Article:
Your Daughter Can Conquer Male-Dominated Tech Field


Q:  My daughter is pursuing a career as a programmer and hopes to work for a company such as Google.  I’m proud of her talent and aspirations.  However, I have some concerns about the technical industry’s record regarding women. First, they’re under-represented and then women seem to leave the industry after only working an average of 10 years.  What advice would you give her?

A:  You are correct, women are terribly under-represented in the tech field making up less than 20% of employees, and the big firms (like Google, Apple and Twitter) are trying hard to correct that through special recruiting efforts.

And yes, there is sexism.  That’s one of the main reasons cited by women who leave the industry.  Some even characterize it as a “hostile and unwelcoming environment for women.”

Paradoxically, the tech field also has many advantages for women:

  • It has one of the smallest pay gender gaps, with women making about 96% of their male counterparts vs 70% in the general workforce.
  • Unlike most female-dominated fields (teaching), the pay is high.
  • It offers great flexibility regarding hours and work location.

So going into it with eyes wide open, my advice to your daughter is pretty much the same as for women in any male-dominated field:

Find the right company.  When interviewing, check for company culture and values. Are women part of the interview process?  Do they have important roles in the company?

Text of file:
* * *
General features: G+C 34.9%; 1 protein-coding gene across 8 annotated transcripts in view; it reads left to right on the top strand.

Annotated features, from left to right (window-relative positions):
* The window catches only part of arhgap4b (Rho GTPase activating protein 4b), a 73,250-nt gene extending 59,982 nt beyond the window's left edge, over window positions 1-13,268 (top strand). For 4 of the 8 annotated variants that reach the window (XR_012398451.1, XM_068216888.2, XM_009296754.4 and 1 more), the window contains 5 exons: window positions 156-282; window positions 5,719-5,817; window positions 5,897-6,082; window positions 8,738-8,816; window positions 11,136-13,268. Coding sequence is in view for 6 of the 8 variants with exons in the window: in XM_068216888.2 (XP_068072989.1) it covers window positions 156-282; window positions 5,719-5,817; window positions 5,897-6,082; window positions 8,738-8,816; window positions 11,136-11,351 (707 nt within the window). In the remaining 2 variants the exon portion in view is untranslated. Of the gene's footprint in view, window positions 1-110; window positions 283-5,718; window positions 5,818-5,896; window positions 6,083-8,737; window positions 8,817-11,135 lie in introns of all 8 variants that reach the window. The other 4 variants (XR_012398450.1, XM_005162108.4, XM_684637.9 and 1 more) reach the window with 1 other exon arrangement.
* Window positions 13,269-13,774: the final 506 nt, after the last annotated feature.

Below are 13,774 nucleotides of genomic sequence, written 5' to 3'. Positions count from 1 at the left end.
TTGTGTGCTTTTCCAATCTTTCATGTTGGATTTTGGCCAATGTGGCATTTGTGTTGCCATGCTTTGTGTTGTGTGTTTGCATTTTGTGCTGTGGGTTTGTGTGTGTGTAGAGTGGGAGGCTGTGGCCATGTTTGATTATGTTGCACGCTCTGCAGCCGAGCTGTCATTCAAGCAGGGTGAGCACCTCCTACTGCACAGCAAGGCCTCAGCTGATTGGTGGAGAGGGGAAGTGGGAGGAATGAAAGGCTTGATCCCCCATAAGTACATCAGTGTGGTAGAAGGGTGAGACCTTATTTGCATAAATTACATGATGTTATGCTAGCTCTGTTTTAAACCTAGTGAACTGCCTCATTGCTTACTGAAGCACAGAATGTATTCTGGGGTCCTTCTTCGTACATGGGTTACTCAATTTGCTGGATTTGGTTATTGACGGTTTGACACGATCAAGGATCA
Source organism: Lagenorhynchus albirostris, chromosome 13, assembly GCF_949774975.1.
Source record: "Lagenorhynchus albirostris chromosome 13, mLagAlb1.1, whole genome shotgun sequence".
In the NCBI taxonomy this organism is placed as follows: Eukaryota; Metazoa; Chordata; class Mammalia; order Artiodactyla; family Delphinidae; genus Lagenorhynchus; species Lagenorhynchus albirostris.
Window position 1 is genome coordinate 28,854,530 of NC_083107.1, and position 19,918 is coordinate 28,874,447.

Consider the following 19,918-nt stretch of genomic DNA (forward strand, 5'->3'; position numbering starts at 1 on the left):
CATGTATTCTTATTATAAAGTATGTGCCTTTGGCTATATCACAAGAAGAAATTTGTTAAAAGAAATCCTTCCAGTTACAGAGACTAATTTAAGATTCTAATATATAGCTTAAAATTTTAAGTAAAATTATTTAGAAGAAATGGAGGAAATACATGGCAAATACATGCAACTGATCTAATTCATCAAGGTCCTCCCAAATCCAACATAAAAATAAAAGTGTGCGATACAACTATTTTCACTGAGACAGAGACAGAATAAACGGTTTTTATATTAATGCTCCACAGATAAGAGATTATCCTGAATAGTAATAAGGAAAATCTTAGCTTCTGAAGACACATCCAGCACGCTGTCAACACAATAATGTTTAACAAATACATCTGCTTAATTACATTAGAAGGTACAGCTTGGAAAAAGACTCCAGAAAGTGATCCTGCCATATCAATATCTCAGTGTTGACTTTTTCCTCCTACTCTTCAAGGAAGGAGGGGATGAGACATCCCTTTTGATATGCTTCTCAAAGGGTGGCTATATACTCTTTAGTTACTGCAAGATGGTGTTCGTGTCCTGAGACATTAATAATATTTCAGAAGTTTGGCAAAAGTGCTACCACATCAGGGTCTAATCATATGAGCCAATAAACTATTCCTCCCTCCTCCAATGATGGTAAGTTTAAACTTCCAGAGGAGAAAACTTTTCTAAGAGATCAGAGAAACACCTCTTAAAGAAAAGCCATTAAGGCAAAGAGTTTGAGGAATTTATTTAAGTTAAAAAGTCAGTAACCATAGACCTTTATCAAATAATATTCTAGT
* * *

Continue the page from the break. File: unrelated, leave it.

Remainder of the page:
Familiarize yourself with the research that found the ways men and women process information and interpret events differently. For instance:

  • Women tend to over think the effect of their actions and words, whereas most men “just do it”.
  • Women also tend to internalize responsibility/blame when things go wrong, whereas men tend to externalize failure.
  • Men also tend to take more credit than women, so you should refine the art of the humble brag.  All these factors are within your control.

Don’t overlook the little things.  Speak up in a confident voice, don’t finish your sentences with a question mark?  (No up-talking!).  At meetings sit at the table, not against the wall, and don’t volunteer to take notes, or go get food.

Lastly, be an ace at what you do.  Competence and mastery are essential.

Godspeed, we need more women in technology.


To read the original post on HR Pro on Demand Blog, please click here




The SHRM Blog does not accept solicitation for guest posts.

Add new comment

Please enter the text you see in the image below: